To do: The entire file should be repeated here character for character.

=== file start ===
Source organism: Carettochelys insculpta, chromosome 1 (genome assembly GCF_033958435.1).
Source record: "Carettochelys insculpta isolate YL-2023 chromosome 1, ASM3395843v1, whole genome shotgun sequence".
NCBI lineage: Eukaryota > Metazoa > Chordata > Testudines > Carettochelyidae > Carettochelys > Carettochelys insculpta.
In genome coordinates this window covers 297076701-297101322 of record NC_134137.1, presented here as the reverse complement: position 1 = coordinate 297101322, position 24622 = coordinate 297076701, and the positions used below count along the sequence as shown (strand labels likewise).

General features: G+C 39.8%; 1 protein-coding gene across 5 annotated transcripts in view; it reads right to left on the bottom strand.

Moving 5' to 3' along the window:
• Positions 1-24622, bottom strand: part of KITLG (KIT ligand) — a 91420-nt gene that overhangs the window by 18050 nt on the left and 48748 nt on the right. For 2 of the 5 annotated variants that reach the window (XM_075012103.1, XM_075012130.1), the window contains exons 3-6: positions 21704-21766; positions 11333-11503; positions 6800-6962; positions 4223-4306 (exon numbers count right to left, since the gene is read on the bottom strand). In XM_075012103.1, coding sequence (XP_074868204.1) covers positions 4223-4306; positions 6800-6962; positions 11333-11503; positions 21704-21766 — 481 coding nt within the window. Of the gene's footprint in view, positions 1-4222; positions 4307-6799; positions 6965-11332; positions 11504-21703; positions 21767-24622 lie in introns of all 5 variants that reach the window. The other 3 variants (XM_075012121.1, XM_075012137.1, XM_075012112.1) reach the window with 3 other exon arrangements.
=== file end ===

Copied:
Source organism: Carettochelys insculpta, chromosome 1 (genome assembly GCF_033958435.1).
Source record: "Carettochelys insculpta isolate YL-2023 chromosome 1, ASM3395843v1, whole genome shotgun sequence".
NCBI lineage: Eukaryota > Metazoa > Chordata > Testudines > Carettochelyidae > Carettochelys > Carettochelys insculpta.
In genome coordinates this window covers 297076701-297101322 of record NC_134137.1, presented here as the reverse complement: position 1 = coordinate 297101322, position 24622 = coordinate 297076701, and the positions used below count along the sequence as shown (strand labels likewise).

General features: G+C 39.8%; 1 protein-coding gene across 5 annotated transcripts in view; it reads right to left on the bottom strand.

Moving 5' to 3' along the window:
• Positions 1-24622, bottom strand: part of KITLG (KIT ligand) — a 91420-nt gene that overhangs the window by 18050 nt on the left and 48748 nt on the right. For 2 of the 5 annotated variants that reach the window (XM_075012103.1, XM_075012130.1), the window contains exons 3-6: positions 21704-21766; positions 11333-11503; positions 6800-6962; positions 4223-4306 (exon numbers count right to left, since the gene is read on the bottom strand). In XM_075012103.1, coding sequence (XP_074868204.1) covers positions 4223-4306; positions 6800-6962; positions 11333-11503; positions 21704-21766 — 481 coding nt within the window. Of the gene's footprint in view, positions 1-4222; positions 4307-6799; positions 6965-11332; positions 11504-21703; positions 21767-24622 lie in introns of all 5 variants that reach the window. The other 3 variants (XM_075012121.1, XM_075012137.1, XM_075012112.1) reach the window with 3 other exon arrangements.